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Meet Contemporary Art student Georgia Anne

Meet Contemporary Art student Georgia Anne

Get to know a student’s experience studying at The University of Melbourne’s Faculty of Fine Arts and Music. Georgia Anne is studying a master of contemporary art at the Victorian College of the Arts (VCA).

What attracted you to your study?

I had been working in politics for years, most recently in the policy team at the First Peoples’ Assembly of Victoria. While I’m so proud of the work being done there, I realised I needed a change. I was making art to cope with some of the stress of working in a high-stakes environment, and realised I would be happier pursuing the things that were actually making me feel grounded and connected. 

What both inspires and challenges you? 

My practice is still emerging and evolving – I struggle with being pigeonholed as an Aboriginal artist and all the expectations about your identity and your work that come with that. Art institutions have only recently begun embracing contemporary Indigenous art, and it’s still much more lucrative to be making traditional art. I really subscribe to the ideas Richard Bell put forward in Aboriginal Art: It’s a White Thing – until we have more Aboriginal and Torres Strait Islander people heading these institutions, all Aboriginal art will still be curated, viewed, and sold through a white lens, which completely changes the nature of the work. I’m still trying to find my identity, and my art practice is helping me do that, but we need to create spaces to allow more freedom for Aboriginal and Torres Strait Islander people to do that without imposing White Australia’s beliefs about who they are and what they should be making.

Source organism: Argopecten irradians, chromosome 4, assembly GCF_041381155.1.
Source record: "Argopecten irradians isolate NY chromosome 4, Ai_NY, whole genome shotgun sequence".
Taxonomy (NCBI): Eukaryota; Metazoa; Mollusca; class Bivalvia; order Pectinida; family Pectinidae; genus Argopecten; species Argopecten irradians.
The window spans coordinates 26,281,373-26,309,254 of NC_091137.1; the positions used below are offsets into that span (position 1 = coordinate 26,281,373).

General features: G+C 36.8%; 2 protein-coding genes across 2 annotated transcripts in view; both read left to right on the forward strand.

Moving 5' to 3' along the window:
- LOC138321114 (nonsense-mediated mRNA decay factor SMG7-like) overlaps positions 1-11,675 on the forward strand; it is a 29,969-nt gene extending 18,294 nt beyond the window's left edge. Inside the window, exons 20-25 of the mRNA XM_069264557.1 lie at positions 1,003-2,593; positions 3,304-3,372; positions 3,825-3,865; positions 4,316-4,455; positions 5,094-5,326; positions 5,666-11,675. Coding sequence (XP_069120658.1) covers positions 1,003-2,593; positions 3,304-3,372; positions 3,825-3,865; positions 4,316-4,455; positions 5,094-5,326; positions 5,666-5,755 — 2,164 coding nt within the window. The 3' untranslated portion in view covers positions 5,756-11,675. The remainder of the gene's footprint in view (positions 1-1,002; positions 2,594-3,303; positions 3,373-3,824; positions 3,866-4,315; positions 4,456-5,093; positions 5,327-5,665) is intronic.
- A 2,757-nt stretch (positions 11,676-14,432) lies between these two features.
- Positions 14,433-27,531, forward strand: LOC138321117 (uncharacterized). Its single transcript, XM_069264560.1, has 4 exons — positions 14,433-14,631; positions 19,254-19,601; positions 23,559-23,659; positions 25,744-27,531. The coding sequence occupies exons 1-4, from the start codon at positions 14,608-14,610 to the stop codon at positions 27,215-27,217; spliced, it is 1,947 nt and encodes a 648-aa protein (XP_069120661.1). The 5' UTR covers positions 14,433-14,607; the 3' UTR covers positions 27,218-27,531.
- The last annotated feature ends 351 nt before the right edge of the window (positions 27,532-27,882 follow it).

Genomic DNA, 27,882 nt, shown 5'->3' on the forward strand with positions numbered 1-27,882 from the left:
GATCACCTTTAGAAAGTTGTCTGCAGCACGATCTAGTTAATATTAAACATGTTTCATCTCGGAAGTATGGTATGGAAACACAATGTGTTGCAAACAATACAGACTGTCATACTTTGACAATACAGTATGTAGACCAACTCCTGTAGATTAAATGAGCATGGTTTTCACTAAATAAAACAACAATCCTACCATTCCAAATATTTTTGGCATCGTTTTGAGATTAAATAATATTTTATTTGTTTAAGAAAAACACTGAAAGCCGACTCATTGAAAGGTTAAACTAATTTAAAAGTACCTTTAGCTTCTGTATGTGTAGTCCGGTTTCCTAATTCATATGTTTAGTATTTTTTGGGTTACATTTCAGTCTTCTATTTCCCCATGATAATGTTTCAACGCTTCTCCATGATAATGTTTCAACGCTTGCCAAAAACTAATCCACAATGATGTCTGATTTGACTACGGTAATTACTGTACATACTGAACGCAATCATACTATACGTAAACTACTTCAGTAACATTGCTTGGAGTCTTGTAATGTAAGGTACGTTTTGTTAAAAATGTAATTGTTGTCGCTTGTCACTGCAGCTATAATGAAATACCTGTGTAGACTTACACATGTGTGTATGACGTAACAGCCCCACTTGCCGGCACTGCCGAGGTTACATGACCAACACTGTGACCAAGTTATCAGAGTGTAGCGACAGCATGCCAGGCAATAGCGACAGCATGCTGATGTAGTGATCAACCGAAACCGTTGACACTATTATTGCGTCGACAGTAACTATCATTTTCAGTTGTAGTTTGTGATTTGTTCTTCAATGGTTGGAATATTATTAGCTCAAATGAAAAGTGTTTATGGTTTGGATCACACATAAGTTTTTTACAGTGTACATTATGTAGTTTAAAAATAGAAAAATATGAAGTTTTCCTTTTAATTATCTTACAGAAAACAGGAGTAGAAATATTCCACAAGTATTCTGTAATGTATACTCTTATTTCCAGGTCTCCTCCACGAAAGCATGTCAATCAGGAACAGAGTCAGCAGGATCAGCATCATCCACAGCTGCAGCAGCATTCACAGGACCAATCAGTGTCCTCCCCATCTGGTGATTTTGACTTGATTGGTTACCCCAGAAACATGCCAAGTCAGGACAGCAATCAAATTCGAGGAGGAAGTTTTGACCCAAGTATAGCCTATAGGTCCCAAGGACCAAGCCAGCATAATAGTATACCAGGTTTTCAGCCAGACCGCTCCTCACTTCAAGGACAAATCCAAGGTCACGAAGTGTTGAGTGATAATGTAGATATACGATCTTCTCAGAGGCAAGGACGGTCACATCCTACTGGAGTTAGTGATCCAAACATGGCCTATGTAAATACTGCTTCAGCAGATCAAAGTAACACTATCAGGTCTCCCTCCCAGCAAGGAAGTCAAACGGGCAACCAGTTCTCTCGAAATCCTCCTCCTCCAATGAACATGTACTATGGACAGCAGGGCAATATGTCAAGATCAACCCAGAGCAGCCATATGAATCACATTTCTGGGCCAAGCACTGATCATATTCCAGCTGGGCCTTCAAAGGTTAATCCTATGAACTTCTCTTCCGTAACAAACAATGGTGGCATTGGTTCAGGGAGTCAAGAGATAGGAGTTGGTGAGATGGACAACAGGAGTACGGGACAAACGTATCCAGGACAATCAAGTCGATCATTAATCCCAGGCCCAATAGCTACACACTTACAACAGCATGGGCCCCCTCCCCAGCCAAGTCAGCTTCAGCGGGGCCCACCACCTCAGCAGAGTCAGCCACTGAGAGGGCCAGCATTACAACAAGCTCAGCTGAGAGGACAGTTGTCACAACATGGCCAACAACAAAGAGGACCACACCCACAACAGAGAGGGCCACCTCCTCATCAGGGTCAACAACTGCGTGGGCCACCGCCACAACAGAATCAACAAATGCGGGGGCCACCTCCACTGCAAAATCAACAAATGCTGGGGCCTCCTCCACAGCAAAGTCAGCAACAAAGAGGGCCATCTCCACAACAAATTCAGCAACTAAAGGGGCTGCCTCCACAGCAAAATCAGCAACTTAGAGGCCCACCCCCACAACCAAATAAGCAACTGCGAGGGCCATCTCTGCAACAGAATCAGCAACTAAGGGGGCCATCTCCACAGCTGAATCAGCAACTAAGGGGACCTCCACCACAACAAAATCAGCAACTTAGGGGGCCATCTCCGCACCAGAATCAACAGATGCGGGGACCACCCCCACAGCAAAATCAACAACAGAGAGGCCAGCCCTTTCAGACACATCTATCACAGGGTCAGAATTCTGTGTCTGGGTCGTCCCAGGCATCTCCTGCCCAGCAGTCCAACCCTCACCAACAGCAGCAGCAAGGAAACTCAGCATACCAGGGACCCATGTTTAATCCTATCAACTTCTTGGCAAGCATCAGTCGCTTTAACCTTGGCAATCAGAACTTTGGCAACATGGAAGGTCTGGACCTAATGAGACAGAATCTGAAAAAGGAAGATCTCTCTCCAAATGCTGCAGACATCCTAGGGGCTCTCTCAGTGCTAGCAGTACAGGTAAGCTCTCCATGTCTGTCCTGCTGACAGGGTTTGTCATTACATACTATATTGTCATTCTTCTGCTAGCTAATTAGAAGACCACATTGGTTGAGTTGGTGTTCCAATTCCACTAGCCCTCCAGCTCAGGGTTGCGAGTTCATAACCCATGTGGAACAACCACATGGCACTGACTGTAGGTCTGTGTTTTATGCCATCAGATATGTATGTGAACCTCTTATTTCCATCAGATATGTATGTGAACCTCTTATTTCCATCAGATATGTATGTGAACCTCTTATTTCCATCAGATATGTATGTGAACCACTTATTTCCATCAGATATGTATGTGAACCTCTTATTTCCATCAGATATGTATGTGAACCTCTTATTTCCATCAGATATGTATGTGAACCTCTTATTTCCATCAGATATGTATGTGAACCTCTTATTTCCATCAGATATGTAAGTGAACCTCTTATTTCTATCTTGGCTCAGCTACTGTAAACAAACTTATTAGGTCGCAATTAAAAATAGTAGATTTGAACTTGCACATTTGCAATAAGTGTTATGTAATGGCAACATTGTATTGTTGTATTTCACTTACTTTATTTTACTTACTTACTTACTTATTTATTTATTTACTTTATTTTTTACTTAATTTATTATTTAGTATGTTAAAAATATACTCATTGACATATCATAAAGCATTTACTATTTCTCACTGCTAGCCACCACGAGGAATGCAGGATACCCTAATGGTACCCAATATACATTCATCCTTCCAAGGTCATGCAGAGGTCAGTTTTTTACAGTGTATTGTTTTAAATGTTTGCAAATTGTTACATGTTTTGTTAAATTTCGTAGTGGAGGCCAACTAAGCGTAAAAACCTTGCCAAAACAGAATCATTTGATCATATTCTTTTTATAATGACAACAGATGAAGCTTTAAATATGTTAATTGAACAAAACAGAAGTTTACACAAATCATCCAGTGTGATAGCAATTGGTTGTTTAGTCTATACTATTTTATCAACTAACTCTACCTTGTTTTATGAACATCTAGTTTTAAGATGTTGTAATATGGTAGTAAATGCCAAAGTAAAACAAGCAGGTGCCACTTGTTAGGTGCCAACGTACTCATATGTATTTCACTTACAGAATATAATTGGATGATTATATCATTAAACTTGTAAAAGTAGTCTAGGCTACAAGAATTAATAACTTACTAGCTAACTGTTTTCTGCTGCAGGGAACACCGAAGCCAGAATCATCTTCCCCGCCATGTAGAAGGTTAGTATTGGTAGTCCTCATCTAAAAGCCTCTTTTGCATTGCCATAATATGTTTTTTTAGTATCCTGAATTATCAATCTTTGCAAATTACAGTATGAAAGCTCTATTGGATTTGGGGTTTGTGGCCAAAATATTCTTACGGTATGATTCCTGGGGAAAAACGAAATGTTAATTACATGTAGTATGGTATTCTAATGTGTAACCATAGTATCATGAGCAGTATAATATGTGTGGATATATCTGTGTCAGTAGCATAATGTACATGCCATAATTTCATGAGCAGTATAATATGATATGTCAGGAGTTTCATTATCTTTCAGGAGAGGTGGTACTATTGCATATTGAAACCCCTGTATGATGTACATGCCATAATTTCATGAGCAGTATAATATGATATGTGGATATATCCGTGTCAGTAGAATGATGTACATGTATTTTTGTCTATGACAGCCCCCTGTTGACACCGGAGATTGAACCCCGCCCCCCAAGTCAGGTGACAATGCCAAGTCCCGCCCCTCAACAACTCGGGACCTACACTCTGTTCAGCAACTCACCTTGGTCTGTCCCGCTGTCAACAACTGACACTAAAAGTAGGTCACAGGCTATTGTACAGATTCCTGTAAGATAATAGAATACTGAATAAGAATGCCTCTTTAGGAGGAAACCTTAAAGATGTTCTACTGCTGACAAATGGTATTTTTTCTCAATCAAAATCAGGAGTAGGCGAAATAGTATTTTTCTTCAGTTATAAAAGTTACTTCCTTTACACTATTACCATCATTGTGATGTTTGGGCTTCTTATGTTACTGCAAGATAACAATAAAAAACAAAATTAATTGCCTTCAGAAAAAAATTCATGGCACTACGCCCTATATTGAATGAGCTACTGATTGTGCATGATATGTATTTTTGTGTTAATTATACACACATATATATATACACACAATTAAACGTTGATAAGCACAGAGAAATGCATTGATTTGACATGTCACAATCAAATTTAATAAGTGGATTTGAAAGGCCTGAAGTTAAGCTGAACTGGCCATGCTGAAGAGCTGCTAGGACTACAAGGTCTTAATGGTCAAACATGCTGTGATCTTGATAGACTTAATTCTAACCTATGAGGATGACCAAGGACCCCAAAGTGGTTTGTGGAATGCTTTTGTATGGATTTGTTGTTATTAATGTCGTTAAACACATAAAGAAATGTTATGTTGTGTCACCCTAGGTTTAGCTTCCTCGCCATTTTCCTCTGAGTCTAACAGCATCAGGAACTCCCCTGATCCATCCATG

What are you most looking forward to about continuing your studies through a Master of Contemporary Art?

Delving further into my practice. I chose to pursue the coursework master’s over the research program so that I could spend more time trying different things, working in different mediums, and exploring different concepts. I’m not ready to focus on one thing yet, I’m still in the process of finding my voice and figuring out where I can best make a difference in the conversation around contemporary Aboriginal art. 

What are your goals for the next few years? 

Continue honing my practice, to allow myself the space to be creative, to experiment, and not put any pressure on myself to narrow my focus. I have two exhibitions coming up in the next year, so it’s going to be a very busy year for me. I really hope to contribute something to the dialogue around creating a space for First Nations art and artists – a space that’s self-determining, non-restrictive and allows First Nations artists to flourish in whatever practice they feel passionate about, without imposing restrictions on who they are and what they should be creating. 

People often talk about a “career” with the implication that one is limited to doing one thing. What do you think a “career” for a creative looks like? 

This is complicated as a career for an artist looks different for each person. To one person it may be a focused practice on one thing that they’re able to hone over a lifetime. To another person it may be the freedom to experiment in a bunch of different mediums. Unfortunately, under the capitalist system that doesn’t value art simply for the sake of art like First Nations cultures do, there is always the conflict of making art that you want to make; that feels authentic and serves the artist; and art that you know will sell, so that you’re able to both pay for necessities, and fund your future practice. For me, having a career as an artist would mean being able to keep making the work I want to make and be able to not just survive, but thrive off that practice. 

You can see Georgia’s work at two upcoming exhibitions – Yeah, But Is It Art? at First Nations gallery Honey Bones in Brunswick in July and a solo show inspired by Richard Bell’s thesis on Aboriginal art at Counihan Gallery in February 2025. •

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